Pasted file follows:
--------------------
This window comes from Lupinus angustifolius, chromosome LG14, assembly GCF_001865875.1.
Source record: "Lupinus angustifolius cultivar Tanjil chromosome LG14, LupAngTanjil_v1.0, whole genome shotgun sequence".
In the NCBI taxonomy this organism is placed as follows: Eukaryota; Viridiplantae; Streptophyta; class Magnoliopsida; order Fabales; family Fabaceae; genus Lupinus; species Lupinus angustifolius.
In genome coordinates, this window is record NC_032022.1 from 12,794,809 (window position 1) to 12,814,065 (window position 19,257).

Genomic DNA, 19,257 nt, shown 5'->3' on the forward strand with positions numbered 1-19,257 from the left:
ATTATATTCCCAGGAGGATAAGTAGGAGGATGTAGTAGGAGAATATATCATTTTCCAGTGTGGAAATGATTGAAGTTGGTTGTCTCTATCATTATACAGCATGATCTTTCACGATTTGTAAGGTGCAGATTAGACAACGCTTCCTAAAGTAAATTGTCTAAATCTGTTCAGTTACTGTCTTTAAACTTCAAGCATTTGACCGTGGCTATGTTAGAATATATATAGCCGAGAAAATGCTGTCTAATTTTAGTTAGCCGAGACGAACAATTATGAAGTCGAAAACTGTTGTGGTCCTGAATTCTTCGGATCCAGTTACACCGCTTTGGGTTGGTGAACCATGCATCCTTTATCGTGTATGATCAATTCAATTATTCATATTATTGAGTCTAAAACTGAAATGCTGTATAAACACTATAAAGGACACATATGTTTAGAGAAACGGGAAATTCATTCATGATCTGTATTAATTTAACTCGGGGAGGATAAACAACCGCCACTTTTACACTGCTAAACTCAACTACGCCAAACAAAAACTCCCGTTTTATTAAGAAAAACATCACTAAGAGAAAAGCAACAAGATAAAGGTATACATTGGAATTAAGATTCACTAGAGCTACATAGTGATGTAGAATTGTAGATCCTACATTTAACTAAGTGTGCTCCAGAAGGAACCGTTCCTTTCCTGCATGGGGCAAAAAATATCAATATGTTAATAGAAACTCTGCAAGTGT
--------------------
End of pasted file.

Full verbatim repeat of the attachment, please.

This window comes from Lupinus angustifolius, chromosome LG14, assembly GCF_001865875.1.
Source record: "Lupinus angustifolius cultivar Tanjil chromosome LG14, LupAngTanjil_v1.0, whole genome shotgun sequence".
In the NCBI taxonomy this organism is placed as follows: Eukaryota; Viridiplantae; Streptophyta; class Magnoliopsida; order Fabales; family Fabaceae; genus Lupinus; species Lupinus angustifolius.
In genome coordinates, this window is record NC_032022.1 from 12,794,809 (window position 1) to 12,814,065 (window position 19,257).

Genomic DNA, 19,257 nt, shown 5'->3' on the forward strand with positions numbered 1-19,257 from the left:
ATTATATTCCCAGGAGGATAAGTAGGAGGATGTAGTAGGAGAATATATCATTTTCCAGTGTGGAAATGATTGAAGTTGGTTGTCTCTATCATTATACAGCATGATCTTTCACGATTTGTAAGGTGCAGATTAGACAACGCTTCCTAAAGTAAATTGTCTAAATCTGTTCAGTTACTGTCTTTAAACTTCAAGCATTTGACCGTGGCTATGTTAGAATATATATAGCCGAGAAAATGCTGTCTAATTTTAGTTAGCCGAGACGAACAATTATGAAGTCGAAAACTGTTGTGGTCCTGAATTCTTCGGATCCAGTTACACCGCTTTGGGTTGGTGAACCATGCATCCTTTATCGTGTATGATCAATTCAATTATTCATATTATTGAGTCTAAAACTGAAATGCTGTATAAACACTATAAAGGACACATATGTTTAGAGAAACGGGAAATTCATTCATGATCTGTATTAATTTAACTCGGGGAGGATAAACAACCGCCACTTTTACACTGCTAAACTCAACTACGCCAAACAAAAACTCCCGTTTTATTAAGAAAAACATCACTAAGAGAAAAGCAACAAGATAAAGGTATACATTGGAATTAAGATTCACTAGAGCTACATAGTGATGTAGAATTGTAGATCCTACATTTAACTAAGTGTGCTCCAGAAGGAACCGTTCCTTTCCTGCATGGGGCAAAAAATATCAATATGTTAATAGAAACTCTGCAAGTGT